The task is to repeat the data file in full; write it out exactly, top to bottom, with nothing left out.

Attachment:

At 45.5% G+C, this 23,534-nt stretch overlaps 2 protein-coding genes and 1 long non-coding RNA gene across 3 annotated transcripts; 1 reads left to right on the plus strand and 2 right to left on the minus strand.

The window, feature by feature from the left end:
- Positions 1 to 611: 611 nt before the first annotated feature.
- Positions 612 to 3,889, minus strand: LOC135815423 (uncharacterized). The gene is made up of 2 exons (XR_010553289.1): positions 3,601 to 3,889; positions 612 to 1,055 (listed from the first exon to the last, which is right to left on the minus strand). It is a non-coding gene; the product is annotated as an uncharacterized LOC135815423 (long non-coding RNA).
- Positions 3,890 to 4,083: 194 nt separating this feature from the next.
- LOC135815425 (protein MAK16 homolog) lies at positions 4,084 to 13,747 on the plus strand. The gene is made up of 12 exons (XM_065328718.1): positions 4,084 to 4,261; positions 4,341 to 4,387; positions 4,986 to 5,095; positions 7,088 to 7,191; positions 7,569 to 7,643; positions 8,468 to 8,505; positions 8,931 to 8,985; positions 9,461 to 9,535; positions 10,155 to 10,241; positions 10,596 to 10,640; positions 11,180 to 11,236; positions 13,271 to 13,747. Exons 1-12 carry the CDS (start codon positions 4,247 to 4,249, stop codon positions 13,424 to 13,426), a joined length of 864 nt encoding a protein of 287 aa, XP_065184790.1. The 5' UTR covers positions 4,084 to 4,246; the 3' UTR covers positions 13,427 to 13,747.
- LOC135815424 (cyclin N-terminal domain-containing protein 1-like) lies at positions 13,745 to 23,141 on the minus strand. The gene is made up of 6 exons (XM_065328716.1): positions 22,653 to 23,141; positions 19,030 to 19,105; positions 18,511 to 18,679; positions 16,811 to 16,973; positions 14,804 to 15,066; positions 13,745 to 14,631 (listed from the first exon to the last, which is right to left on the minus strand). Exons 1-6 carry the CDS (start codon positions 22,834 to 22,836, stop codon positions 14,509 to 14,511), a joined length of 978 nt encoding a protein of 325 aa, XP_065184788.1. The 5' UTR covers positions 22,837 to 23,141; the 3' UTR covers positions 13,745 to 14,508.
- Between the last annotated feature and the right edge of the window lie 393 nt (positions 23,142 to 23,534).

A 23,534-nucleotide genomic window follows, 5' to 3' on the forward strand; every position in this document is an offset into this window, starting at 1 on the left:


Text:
At 45.5% G+C, this 23,534-nt stretch overlaps 2 protein-coding genes and 1 long non-coding RNA gene across 3 annotated transcripts; 1 reads left to right on the plus strand and 2 right to left on the minus strand.

The window, feature by feature from the left end:
- Positions 1 to 611: 611 nt before the first annotated feature.
- Positions 612 to 3,889, minus strand: LOC135815423 (uncharacterized). The gene is made up of 2 exons (XR_010553289.1): positions 3,601 to 3,889; positions 612 to 1,055 (listed from the first exon to the last, which is right to left on the minus strand). It is a non-coding gene; the product is annotated as an uncharacterized LOC135815423 (long non-coding RNA).
- Positions 3,890 to 4,083: 194 nt separating this feature from the next.
- LOC135815425 (protein MAK16 homolog) lies at positions 4,084 to 13,747 on the plus strand. The gene is made up of 12 exons (XM_065328718.1): positions 4,084 to 4,261; positions 4,341 to 4,387; positions 4,986 to 5,095; positions 7,088 to 7,191; positions 7,569 to 7,643; positions 8,468 to 8,505; positions 8,931 to 8,985; positions 9,461 to 9,535; positions 10,155 to 10,241; positions 10,596 to 10,640; positions 11,180 to 11,236; positions 13,271 to 13,747. Exons 1-12 carry the CDS (start codon positions 4,247 to 4,249, stop codon positions 13,424 to 13,426), a joined length of 864 nt encoding a protein of 287 aa, XP_065184790.1. The 5' UTR covers positions 4,084 to 4,246; the 3' UTR covers positions 13,427 to 13,747.
- LOC135815424 (cyclin N-terminal domain-containing protein 1-like) lies at positions 13,745 to 23,141 on the minus strand. The gene is made up of 6 exons (XM_065328716.1): positions 22,653 to 23,141; positions 19,030 to 19,105; positions 18,511 to 18,679; positions 16,811 to 16,973; positions 14,804 to 15,066; positions 13,745 to 14,631 (listed from the first exon to the last, which is right to left on the minus strand). Exons 1-6 carry the CDS (start codon positions 22,834 to 22,836, stop codon positions 14,509 to 14,511), a joined length of 978 nt encoding a protein of 325 aa, XP_065184788.1. The 5' UTR covers positions 22,837 to 23,141; the 3' UTR covers positions 13,745 to 14,508.
- Between the last annotated feature and the right edge of the window lie 393 nt (positions 23,142 to 23,534).

A 23,534-nucleotide genomic window follows, 5' to 3' on the forward strand; every position in this document is an offset into this window, starting at 1 on the left: